When pictures work, they shout without noise
The San Diego Union - Tribune.
Adi Nes sometimes tries to fool you and sometimes he doesn't. There are pictures in his exhibition that look as if he is simply observing life as he finds it. Nothing looks more straightforward than his images of soldiers sleeping on a bus.
Then there are photographs that let you know, from the get-go, that the artist from Tel Aviv has staged every scene on view in the downtown space of the Museum of Contemporary Art, San Diego. With only minimal effort, a viewer figures out that his vision of one soldier comforting a wounded comrade is an artificial moment. The man in pain is being treated not with a medical implement, but a makeup brush.
These examples, at opposite ends of Nes' spectrum, are among the weakest in his 15-picture exhibition. The pseudo-documentary compositions of sleeping soldiers are pictorially uneventful, even if they gain symbolic life as we take in the rest of the selections. The image of a sham battlefield injury is marginally witty but relies on a kind of interplay between illusion and reality that has pretty much exhausted its appeal after three decades of postmodern photography.
There is more persuasive art to be found in Nes' first solo exhibition in the United States, organized by MCA curator Toby Kamps. The artist is adept at finding ways of expressing his jaded views about war and the military without resorting to message- shouting.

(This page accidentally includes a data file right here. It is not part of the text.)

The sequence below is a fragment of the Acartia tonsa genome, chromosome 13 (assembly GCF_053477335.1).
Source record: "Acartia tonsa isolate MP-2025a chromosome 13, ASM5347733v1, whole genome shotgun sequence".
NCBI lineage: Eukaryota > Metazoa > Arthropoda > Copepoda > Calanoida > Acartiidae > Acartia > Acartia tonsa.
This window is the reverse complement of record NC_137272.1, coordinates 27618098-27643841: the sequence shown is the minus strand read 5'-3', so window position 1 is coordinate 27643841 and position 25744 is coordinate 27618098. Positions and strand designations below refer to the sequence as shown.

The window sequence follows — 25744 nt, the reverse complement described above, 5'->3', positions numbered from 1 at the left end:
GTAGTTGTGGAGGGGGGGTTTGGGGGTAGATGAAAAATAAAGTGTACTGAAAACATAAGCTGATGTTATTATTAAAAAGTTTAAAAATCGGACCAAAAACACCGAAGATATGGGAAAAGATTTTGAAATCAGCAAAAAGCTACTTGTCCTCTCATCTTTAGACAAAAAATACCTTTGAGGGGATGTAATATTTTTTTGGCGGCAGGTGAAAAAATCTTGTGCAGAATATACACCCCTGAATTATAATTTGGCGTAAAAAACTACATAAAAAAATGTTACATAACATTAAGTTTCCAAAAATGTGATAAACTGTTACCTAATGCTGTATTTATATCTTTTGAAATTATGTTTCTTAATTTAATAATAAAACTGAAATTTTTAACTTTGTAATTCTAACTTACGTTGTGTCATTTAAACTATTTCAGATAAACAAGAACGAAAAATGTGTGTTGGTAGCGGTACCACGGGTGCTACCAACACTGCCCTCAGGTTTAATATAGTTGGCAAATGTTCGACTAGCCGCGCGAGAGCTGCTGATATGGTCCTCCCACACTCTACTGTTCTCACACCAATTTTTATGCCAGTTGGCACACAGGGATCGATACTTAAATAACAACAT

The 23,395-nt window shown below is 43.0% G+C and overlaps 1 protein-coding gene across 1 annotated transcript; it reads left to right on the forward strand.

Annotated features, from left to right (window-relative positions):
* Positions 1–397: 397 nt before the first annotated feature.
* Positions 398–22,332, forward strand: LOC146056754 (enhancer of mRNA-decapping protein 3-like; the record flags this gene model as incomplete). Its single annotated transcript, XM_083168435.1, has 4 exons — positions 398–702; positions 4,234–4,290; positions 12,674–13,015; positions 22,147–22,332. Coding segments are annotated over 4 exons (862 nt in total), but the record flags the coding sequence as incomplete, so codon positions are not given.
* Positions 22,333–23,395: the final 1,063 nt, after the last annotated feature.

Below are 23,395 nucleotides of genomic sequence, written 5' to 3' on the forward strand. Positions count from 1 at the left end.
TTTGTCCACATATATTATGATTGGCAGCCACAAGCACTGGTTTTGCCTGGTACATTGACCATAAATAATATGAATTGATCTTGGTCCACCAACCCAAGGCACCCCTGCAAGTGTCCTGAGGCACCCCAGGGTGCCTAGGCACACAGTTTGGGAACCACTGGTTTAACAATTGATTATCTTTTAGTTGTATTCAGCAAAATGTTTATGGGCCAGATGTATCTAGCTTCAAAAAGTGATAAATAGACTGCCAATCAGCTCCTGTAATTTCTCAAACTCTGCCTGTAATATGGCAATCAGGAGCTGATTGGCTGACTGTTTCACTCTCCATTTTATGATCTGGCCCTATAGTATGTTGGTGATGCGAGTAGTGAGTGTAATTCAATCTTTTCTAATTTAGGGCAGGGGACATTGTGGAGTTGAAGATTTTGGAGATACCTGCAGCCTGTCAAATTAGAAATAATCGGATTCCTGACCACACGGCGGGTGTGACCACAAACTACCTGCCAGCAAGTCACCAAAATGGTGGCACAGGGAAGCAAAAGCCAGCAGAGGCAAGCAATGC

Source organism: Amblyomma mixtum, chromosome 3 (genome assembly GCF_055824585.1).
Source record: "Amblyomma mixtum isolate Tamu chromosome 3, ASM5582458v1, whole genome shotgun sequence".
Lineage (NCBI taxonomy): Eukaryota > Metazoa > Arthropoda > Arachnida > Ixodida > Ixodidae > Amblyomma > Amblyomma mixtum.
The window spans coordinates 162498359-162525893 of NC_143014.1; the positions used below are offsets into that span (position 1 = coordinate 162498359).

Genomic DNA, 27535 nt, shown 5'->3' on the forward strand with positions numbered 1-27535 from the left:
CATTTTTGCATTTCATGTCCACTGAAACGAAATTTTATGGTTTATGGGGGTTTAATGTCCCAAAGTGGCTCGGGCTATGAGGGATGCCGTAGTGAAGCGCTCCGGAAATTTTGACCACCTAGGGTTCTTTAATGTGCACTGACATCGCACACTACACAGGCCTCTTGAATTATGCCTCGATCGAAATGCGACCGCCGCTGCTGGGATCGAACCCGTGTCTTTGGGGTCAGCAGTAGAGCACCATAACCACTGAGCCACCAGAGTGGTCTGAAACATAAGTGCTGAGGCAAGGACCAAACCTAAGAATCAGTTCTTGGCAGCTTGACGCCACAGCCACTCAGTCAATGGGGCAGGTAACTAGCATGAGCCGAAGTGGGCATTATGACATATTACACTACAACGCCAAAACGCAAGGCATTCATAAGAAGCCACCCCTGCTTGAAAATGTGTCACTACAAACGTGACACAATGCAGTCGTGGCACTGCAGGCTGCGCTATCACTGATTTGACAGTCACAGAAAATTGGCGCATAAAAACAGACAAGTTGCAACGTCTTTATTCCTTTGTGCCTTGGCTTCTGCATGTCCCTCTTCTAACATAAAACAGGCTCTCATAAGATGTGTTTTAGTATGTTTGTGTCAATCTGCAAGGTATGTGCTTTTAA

No photograph in this show does it better than Nes' sendup of Leonardo Da Vinci's "The Last Supper." It works as simple social commentary. The soldiers look oblivious to their possible demise, except for the figure seated in Jesus' place. The rest of the men are caught up in spirited conversation, while he stares straight ahead, his expression pensive.
The picture works in a purely formal sense, too, because it resembles "The Last Supper" without parodying it directly. It's just enough like the original to trigger memories of it.
Nes' exuberant use of irony and his darkening view of his country's future animate a photograph of several soldiers, one with raised gun. The reference point is a Life magazine cover image of June 13, 1967. At the end of the Six-Day War, a soldier, weapon in hand, smiles and gazes upward as he stands chest deep in the Suez Canal.
In the artist's version, the water is dark and several soldiers cling to the one with gun raised. He's busy looking heroic while the waters threaten to sweep them away with their turbulence. Self- conscious as this image may be, it is provocative allegory, given the current situation in Israel and the Palestinian territories.
Nes also makes his gay identity an integral theme in his art. The photographs in this exhibition tend to be more subtly homoerotic than some of his other work. The one exception: a photograph that alludes to a scene from Greek mythology, the Rape of Dionysus. The artist suggests the act rather than literally depicting it.
There is a paradox at the heart of much of Nes' work. Though his photographs are themselves staged, they try to illuminate the gap between Israeli social realities and its ideals. When he finds a way to capture that gap in a concise way, his photographs coax you to smile at their ironies and wince at their deeper insights.